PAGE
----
Agronoticias: Agriculture News from Latin America and the Caribbean

Southern Cone


Argentina allows the use of radioactive techniques in a greater variety of food products

The National Food Code will permit the irradiation of food for meat, fruit, vegetables, cereals, and flour in order to extend their useful life. Supposedly this “does not involve radioactive material, but rather is more like taking an x-ray.”

Red apple

A modification in the National Food Code in the next few weeks will permit the use of radioactive techniques in more kinds of food products than are currently permitted in Argentina. From now on, irradiation will be allowed for bovine, porcine and caprine meat; fish and shellfish; fruit; vegetables; cereals and flour, according to sources in the National Drug, Food and Medical Technology Administration (ANMAT according to its acronym in Spanish).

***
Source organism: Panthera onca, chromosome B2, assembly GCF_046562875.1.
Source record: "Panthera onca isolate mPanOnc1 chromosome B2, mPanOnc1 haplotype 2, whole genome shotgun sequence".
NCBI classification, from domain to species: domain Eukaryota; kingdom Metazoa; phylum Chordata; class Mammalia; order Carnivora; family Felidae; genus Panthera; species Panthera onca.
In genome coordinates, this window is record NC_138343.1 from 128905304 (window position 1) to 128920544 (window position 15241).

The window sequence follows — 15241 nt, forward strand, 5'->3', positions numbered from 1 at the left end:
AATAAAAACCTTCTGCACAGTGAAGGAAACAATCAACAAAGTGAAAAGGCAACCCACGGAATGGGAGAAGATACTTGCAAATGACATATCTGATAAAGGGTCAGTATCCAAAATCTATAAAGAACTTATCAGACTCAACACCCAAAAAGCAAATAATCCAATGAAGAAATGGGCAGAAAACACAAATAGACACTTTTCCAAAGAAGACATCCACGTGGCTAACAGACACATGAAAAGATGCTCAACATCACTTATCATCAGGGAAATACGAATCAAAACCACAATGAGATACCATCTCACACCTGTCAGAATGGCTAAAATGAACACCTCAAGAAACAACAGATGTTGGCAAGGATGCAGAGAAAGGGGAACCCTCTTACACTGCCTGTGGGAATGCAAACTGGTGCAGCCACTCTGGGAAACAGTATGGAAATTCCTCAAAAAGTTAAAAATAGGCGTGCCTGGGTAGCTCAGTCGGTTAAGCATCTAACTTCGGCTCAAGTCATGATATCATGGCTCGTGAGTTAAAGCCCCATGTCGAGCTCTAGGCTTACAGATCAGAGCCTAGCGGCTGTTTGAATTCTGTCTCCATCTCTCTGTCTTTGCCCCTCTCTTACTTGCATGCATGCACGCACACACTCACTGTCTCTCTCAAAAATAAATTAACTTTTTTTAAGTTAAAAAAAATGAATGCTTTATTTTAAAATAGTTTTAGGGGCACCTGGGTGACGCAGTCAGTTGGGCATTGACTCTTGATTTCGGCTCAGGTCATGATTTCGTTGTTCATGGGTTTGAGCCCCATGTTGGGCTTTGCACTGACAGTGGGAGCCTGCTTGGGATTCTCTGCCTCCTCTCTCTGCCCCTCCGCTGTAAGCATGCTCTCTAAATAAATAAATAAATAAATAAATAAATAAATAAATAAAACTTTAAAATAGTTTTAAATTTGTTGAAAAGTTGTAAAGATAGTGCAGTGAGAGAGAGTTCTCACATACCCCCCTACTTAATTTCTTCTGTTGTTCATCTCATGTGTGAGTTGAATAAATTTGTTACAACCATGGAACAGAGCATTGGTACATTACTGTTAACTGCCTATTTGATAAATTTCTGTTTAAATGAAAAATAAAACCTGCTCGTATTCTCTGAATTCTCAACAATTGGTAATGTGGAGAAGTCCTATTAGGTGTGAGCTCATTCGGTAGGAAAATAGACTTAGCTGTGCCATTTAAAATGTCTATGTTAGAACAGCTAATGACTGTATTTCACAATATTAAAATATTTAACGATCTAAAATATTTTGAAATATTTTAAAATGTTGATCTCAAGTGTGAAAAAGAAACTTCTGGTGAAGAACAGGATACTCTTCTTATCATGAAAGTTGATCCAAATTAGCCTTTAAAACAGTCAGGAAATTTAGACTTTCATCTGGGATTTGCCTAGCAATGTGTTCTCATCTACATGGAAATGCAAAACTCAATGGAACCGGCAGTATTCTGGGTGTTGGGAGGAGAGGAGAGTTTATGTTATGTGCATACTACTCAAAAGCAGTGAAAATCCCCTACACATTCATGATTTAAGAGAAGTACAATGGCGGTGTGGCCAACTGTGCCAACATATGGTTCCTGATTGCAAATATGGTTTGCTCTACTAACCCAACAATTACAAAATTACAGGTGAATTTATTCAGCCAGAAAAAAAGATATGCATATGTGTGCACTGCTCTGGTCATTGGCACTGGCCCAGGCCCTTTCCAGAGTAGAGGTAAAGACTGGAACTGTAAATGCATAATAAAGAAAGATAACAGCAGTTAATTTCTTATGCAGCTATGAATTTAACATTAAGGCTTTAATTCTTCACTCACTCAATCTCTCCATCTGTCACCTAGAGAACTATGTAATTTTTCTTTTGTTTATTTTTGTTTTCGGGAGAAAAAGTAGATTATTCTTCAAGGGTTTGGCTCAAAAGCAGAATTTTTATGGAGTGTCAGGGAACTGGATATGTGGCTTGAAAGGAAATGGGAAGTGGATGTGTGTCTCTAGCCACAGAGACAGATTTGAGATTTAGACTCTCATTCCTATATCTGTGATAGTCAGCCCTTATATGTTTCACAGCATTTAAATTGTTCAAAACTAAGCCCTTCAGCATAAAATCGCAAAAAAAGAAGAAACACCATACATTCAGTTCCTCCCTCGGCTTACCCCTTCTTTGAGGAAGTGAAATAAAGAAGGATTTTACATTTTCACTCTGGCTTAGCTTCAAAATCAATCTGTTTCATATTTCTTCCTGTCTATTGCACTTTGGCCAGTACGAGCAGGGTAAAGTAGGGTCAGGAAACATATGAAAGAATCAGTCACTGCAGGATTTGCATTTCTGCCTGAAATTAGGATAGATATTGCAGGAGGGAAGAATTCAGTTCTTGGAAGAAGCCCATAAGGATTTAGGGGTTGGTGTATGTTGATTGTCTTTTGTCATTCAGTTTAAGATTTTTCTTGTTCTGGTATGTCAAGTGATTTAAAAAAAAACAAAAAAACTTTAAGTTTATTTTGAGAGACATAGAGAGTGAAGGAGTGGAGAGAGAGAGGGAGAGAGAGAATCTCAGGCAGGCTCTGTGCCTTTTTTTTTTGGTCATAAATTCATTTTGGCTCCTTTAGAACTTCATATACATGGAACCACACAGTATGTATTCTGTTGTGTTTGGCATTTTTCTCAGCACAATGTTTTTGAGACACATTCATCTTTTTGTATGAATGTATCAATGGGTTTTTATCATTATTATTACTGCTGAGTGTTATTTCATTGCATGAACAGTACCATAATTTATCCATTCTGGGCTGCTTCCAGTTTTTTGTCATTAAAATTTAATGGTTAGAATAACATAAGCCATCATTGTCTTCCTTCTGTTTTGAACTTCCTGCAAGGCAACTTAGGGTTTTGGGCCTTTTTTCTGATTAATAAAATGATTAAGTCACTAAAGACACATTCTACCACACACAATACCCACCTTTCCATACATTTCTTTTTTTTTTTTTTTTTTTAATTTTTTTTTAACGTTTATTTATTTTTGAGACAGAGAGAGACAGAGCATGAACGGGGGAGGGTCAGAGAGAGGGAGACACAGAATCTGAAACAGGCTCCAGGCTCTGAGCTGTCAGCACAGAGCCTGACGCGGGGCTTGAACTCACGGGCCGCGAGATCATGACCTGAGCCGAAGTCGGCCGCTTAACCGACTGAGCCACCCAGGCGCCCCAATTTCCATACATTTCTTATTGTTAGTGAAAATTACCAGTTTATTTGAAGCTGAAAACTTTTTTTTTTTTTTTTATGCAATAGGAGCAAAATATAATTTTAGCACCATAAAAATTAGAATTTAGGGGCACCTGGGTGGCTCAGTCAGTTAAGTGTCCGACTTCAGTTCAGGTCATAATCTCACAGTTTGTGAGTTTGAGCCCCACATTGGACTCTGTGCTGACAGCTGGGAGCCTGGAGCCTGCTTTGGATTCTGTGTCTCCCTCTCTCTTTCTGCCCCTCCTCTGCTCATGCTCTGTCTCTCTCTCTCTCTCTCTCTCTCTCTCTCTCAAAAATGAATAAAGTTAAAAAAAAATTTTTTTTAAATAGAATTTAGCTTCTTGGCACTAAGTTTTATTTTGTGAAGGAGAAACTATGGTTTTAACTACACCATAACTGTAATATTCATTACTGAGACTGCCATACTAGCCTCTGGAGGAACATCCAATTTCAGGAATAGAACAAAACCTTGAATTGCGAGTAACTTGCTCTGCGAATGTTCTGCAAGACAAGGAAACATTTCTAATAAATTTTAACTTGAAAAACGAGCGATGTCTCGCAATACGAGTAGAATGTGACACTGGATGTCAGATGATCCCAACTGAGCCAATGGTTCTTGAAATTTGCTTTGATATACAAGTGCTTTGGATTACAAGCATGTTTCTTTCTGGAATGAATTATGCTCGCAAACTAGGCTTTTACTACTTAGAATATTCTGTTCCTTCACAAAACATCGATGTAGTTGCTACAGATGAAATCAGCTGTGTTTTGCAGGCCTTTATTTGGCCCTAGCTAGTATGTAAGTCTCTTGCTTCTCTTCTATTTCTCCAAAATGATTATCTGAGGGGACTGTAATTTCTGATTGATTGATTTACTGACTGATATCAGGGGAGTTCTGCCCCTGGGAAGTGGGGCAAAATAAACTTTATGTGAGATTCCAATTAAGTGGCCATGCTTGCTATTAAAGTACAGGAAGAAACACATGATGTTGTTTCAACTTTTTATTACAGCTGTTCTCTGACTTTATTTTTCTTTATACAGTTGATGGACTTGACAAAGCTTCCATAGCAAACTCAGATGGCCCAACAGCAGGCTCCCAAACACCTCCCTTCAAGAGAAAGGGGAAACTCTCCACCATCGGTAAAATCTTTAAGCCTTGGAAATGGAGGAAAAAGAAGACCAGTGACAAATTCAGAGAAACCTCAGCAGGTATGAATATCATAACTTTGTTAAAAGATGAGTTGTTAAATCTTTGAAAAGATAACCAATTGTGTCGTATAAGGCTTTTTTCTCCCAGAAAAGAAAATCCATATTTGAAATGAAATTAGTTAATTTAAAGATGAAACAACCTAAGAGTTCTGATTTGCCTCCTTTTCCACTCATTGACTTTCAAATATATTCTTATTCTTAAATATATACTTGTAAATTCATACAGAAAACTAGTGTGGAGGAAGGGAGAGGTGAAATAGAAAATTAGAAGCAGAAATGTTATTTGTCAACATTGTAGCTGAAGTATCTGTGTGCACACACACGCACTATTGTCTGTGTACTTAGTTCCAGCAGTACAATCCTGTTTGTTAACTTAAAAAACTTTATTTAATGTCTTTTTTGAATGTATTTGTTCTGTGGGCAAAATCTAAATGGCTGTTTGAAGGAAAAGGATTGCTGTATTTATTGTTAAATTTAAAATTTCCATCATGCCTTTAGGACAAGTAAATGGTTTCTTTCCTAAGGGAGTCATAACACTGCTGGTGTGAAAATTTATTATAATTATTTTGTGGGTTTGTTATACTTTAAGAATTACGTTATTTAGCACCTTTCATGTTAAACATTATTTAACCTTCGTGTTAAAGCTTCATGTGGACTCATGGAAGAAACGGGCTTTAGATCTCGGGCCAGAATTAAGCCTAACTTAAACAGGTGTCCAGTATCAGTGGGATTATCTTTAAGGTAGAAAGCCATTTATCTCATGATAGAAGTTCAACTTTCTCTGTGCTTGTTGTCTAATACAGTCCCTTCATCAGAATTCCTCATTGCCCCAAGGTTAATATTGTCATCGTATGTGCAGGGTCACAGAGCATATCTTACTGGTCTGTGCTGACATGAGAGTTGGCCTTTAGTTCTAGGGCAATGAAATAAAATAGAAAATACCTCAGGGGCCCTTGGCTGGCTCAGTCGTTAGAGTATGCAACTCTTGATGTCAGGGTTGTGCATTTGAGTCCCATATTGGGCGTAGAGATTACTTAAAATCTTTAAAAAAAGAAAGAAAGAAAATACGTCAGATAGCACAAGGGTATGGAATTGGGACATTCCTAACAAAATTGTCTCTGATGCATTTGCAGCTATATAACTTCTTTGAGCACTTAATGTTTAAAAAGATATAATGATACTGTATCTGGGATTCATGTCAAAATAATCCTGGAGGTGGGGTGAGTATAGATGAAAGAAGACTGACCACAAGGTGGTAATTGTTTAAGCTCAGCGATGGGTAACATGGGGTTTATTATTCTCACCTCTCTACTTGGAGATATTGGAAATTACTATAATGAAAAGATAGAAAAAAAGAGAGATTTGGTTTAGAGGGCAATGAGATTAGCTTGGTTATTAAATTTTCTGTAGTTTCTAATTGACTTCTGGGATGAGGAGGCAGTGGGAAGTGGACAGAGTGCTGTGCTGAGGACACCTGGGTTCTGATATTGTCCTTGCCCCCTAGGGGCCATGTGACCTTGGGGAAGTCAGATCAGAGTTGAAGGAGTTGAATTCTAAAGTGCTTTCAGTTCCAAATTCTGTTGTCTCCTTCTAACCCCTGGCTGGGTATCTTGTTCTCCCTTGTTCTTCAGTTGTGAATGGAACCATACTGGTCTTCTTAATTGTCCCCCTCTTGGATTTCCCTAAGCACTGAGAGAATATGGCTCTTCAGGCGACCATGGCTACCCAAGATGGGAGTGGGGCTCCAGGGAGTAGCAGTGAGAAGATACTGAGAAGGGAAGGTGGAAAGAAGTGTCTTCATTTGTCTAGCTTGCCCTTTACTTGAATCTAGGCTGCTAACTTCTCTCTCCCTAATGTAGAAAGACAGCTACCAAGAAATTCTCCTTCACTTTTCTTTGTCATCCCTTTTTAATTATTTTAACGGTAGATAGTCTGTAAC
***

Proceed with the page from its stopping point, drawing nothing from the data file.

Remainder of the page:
This technique has been incorporated in Argentina's National Food Code (CAA) since 1988 for potatoes, garlic, onions, asparagus, strawberries, spices, dried vegetable condiments, and cultivated mushrooms. Experts from different food-related areas have different perspectives on this technique.  

Please note that this article was not originally written in this language.
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